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Re: st: Odds ratio

From   Richard Williams <>
To   "" <>, "" <>
Subject   Re: st: Odds ratio
Date   Fri, 09 Apr 2010 08:12:29 -0400

Notre Dame insists that I take valuable time away from Statalist and waste it on teaching classes and the like, so just a few quick comments/questions:

At 02:14 AM 4/9/2010, Maarten buis wrote:
--- On Fri, 9/4/10, Rosie Chen wrote:
> I am doing HLM analysis, so it is impossible to use the Stata
> syntaxt to calculate the predicted probability. So I will
> just do the calculation by myself in excel. Here is what I
> plan to do: I will calculate  log-odds and then convert
> them into predicted probabilities for individuals with
> characteristics that I am interested in so as to demonstrate
> the magnitude of the effect for a specific variable.

Sorry for being blunt but that is a very bad idea. There are
very good reasons why Stata isn't giving you those probabilities
directly: These multilevel models take into account group level
variation, while your approach doesn't.

HLM was a new wrinkle introduced in Rosie's last email. Just to be clear, Maarten, is your criticism specific to HLM models -- i.e. the calculations will be wrong in such cases -- or is it more general than that? I don't do HLM models so I don't know what new complications they introduce.

> For example, in order to explain the gender difference in the
> probability of an outcome, I will compute the difference in
> the predicted probability between females and males

The key issue with odds ratios is that I would like to have the
baseline odds present, to help me interpret the odds ratio (which
in a sense helps to bridge the gap between absolute and relative
effects). The problem is that by default Stata suppresses those.
The trick is to add a variable baseline, which is always one, and
add the -noconstant- option. This trick is discussed in the paper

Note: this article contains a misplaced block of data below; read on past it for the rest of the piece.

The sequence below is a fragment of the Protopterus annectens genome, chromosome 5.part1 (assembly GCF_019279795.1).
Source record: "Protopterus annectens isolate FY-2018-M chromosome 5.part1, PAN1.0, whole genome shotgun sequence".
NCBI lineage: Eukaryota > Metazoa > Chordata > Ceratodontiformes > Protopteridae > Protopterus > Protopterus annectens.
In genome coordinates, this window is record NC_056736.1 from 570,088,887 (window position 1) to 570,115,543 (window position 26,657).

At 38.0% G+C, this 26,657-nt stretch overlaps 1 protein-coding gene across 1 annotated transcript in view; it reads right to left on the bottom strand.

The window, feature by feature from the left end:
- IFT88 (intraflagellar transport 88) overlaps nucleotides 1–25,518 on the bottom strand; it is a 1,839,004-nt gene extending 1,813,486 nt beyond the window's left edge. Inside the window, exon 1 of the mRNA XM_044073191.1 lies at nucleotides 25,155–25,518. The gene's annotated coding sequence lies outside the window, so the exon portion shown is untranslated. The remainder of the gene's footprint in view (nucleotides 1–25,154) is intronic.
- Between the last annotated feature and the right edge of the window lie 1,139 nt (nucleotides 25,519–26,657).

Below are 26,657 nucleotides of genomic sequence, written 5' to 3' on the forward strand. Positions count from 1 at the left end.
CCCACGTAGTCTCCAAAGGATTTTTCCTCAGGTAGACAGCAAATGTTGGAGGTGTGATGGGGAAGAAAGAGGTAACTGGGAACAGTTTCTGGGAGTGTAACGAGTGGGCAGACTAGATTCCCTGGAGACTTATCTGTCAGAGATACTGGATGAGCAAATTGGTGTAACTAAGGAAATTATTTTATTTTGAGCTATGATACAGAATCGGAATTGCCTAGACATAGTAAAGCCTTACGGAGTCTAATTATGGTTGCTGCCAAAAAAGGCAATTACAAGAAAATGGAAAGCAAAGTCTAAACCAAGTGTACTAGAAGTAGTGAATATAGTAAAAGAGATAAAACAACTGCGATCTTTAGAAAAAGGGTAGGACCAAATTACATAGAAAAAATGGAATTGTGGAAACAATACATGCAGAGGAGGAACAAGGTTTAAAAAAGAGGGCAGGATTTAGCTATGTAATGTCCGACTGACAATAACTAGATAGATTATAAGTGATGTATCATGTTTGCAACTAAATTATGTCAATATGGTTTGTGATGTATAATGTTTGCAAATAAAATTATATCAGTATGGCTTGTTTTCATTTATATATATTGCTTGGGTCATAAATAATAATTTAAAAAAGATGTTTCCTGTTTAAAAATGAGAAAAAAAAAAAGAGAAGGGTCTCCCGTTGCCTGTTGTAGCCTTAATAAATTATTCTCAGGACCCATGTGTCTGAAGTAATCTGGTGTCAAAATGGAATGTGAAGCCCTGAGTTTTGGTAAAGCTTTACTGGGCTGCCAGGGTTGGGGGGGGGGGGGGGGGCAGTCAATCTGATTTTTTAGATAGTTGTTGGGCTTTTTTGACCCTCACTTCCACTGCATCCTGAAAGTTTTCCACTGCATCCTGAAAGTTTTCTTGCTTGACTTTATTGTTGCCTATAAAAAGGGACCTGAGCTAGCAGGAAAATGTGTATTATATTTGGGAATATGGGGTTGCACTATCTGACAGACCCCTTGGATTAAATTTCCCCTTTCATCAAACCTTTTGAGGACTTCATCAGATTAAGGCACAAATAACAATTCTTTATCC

I refered to before, and I learned it from: Roger Newson (2003),
Stata tip 1: The eform() option of regress. The Stata Journal,
3(4): 445. <>

I agree that the odds ratios become much more useful when you have the baseline odds, although I would still prefer to convert to probabilities. But, you still have to decide on the baseline. Exponentiating the constant gives you the odds for a person who has a score of 0 on every independent variable. If, say, every variable has been centered to have a mean of 0, this may be a good baseline, i.e. you would then be getting the odds for an "average" person. But it is not a good baseline if 0 is not a meaningful value for every variable, e.g. I wouldn't want to use as my baseline somebody who was 0 years old, weighed 0 pounds, and got a score of 0 on a test where the lowest possible score is 400. With what I proposed before, you would try different baselines, e.g. you might compute the probabilities for an "average" male and then compute the probabilities for an otherwise-identical "average" female. You could also do the same for above average and below average males and females.

I am slowely getting used to odds, so the distinction between odds
and probabilities doesn't bother me any more: You can quantify the
likelihood of an event by computing the expected number of success
per 100 trials (100*probability) or by the expected number of
success per failure (the odds). Just don't mix the two up, as
sometimes happens when people try to interpret odds ratios as risk

True, but I just had a student who couldn't tell me what the probability of success was if the odds were 3 to 1 in your favor. He said he'd always wondered what that meant. :) Odds aren't that hard to understand but I think probabilities are still easier for most people.

Richard Williams, Notre Dame Dept of Sociology
OFFICE: (574)631-6668, (574)631-6463
HOME:   (574)289-5227
EMAIL:  Richard.A.Williams.5@ND.Edu

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